Ideally, look for a ratio of 100 or less. 80 is awesome. Anything better than 80 and you’re probably looking at significant repairs; factor any repair costs into your purchase price. Anything over 150 isn’t worth buying; it won’t cashflow well as a rental. Anything over 200 isn’t worth buying even if you plan to live in it, since the house will most likely lose value over the next 3-5 years to the extent that renting is a more worthwhile option.
This is my first step in plotting out a potential investment, since it fairly quickly weeds out overpriced properties.
2: What type of real estate should you buy?
I wasn’t sure, so I asked an expert: Jim the Realtor. Jim is in the business of selling real estate, but he’s also honest and blunt — characteristics I appreciate! He said two things that I hadn’t heard previously:
- Jim recommends buying a single-family home with at least 1500 square feet, with at least 3 and preferably 4, bedrooms. Here’s the key: The bedrooms should all be on the ground floor. Jim says that a lot of older couples will be selling their homes and looking to rent; by owning a rental property with all the bedrooms on the ground floor, you can attract them. Older people also make great, consistent tenants.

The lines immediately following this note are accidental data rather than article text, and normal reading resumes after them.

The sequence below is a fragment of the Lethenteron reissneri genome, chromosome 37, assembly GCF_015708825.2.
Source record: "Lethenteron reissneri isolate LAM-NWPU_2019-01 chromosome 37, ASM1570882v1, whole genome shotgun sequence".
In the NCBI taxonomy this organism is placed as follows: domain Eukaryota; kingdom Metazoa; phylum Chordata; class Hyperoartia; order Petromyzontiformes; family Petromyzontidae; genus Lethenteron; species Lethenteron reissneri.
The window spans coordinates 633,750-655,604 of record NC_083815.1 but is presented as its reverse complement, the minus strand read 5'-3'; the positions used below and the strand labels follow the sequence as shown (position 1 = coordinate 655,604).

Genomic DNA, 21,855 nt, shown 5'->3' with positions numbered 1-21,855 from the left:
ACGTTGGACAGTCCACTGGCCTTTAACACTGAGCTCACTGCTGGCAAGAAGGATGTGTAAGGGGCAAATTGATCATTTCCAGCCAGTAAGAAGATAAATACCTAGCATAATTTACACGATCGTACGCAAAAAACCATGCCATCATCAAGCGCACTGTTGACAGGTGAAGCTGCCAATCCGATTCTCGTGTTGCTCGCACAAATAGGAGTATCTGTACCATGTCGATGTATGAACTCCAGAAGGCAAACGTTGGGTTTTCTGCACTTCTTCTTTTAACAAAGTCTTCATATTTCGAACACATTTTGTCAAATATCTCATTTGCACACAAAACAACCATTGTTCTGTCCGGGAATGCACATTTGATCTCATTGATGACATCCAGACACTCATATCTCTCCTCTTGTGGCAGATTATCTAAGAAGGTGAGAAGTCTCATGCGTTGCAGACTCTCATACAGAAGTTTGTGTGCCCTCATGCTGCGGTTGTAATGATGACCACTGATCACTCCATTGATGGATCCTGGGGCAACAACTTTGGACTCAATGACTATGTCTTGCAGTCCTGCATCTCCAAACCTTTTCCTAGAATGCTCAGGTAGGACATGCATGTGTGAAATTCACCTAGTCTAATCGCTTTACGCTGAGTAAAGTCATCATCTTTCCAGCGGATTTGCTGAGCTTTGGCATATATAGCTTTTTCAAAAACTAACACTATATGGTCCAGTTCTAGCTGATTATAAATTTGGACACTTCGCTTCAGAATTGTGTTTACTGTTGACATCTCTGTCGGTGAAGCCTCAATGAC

- For most “owner-occupied” mortgages (which are much easier to qualify for at this juncture), you need only live in the property 1 year from when you purchase it. Then, as long as you keep the same mortgage, you can rent out the property.
If you plan to do this, there are a couple of caveats. First of all, not all mortgage documents have a 1-year timeframe, so check your mortgage documents before you sign them! Secondly, assuming you plan to buy another property and start a “property ladder”, remember that your next mortgage company will only let you count 75% of your rental income as income for your next mortgage. Also, since you already have one mortgage, your credit score will probably be lower, which might impact your rates on your next house.
Study the implications of this before you decide to rent out your first property and “ladder” — preferably with your accountant — but even with the restrictions, this may make sense for you.